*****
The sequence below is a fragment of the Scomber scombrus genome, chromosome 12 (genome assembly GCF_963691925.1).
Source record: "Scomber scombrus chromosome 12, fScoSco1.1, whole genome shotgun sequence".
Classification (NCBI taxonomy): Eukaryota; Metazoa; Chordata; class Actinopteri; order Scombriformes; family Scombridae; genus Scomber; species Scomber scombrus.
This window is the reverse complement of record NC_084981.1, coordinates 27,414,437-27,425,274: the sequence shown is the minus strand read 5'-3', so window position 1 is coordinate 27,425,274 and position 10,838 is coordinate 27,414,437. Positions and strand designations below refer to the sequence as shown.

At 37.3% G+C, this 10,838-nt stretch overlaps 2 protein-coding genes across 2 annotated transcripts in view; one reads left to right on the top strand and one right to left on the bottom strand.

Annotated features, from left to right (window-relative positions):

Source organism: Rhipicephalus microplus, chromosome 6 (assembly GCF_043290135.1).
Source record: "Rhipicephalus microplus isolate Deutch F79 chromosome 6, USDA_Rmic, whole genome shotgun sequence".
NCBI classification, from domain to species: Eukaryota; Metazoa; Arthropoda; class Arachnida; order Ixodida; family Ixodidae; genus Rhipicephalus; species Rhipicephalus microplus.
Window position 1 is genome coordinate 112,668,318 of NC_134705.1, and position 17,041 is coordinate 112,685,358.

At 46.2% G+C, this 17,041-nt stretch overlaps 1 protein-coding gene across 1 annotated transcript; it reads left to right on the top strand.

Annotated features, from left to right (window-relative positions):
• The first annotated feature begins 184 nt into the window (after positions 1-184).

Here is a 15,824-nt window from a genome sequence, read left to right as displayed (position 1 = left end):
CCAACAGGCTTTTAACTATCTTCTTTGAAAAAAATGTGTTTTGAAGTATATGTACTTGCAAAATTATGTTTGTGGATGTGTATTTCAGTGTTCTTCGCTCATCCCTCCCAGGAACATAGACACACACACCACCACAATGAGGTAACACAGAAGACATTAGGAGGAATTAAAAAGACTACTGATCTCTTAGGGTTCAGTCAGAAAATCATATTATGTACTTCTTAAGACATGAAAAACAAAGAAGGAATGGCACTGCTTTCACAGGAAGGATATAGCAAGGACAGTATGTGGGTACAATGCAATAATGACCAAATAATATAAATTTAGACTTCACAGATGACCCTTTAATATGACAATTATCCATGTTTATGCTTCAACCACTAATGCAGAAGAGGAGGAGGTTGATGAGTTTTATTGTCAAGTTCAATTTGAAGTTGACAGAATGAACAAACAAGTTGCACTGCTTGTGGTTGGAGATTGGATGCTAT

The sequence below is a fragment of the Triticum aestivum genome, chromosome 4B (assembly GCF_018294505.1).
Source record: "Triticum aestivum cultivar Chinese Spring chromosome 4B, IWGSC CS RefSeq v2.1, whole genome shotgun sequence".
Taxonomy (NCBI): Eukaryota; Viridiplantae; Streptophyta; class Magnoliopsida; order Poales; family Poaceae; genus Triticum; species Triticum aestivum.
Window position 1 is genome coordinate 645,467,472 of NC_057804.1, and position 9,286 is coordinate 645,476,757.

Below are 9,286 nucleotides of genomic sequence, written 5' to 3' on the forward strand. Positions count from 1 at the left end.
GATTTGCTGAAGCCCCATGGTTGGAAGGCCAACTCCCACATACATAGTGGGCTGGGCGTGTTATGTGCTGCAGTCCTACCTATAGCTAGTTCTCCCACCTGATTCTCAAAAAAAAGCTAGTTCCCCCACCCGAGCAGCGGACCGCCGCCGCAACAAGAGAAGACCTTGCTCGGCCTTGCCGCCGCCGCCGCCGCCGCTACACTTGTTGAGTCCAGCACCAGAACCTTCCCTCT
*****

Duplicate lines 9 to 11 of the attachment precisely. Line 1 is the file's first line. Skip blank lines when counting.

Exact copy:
NCBI classification, from domain to species: Eukaryota; Metazoa; Arthropoda; class Arachnida; order Ixodida; family Ixodidae; genus Rhipicephalus; species Rhipicephalus microplus.
Window position 1 is genome coordinate 112,668,318 of NC_134705.1, and position 17,041 is coordinate 112,685,358.

At 46.2% G+C, this 17,041-nt stretch overlaps 1 protein-coding gene across 1 annotated transcript; it reads left to right on the top strand.